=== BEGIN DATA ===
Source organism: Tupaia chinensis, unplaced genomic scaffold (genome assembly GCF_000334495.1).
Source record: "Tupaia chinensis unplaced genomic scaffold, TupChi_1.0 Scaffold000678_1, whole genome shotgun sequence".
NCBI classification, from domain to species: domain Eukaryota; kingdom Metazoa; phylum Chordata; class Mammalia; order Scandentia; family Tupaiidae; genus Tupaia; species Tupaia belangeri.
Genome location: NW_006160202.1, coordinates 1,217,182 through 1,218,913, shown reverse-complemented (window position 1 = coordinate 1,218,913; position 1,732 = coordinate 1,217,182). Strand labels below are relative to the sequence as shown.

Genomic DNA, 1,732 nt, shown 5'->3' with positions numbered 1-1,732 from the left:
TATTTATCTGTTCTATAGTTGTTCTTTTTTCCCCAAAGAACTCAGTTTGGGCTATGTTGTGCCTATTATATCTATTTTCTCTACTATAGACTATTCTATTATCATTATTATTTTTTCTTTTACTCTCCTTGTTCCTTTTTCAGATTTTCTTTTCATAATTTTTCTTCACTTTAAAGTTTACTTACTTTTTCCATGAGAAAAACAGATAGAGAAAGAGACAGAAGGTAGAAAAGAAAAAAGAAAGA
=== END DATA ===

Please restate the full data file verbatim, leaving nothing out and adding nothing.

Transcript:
Source organism: Tupaia chinensis, unplaced genomic scaffold (genome assembly GCF_000334495.1).
Source record: "Tupaia chinensis unplaced genomic scaffold, TupChi_1.0 Scaffold000678_1, whole genome shotgun sequence".
NCBI classification, from domain to species: domain Eukaryota; kingdom Metazoa; phylum Chordata; class Mammalia; order Scandentia; family Tupaiidae; genus Tupaia; species Tupaia belangeri.
Genome location: NW_006160202.1, coordinates 1,217,182 through 1,218,913, shown reverse-complemented (window position 1 = coordinate 1,218,913; position 1,732 = coordinate 1,217,182). Strand labels below are relative to the sequence as shown.

Genomic DNA, 1,732 nt, shown 5'->3' with positions numbered 1-1,732 from the left:
TATTTATCTGTTCTATAGTTGTTCTTTTTTCCCCAAAGAACTCAGTTTGGGCTATGTTGTGCCTATTATATCTATTTTCTCTACTATAGACTATTCTATTATCATTATTATTTTTTCTTTTACTCTCCTTGTTCCTTTTTCAGATTTTCTTTTCATAATTTTTCTTCACTTTAAAGTTTACTTACTTTTTCCATGAGAAAAACAGATAGAGAAAGAGACAGAAGGTAGAAAAGAAAAAAGAAAGA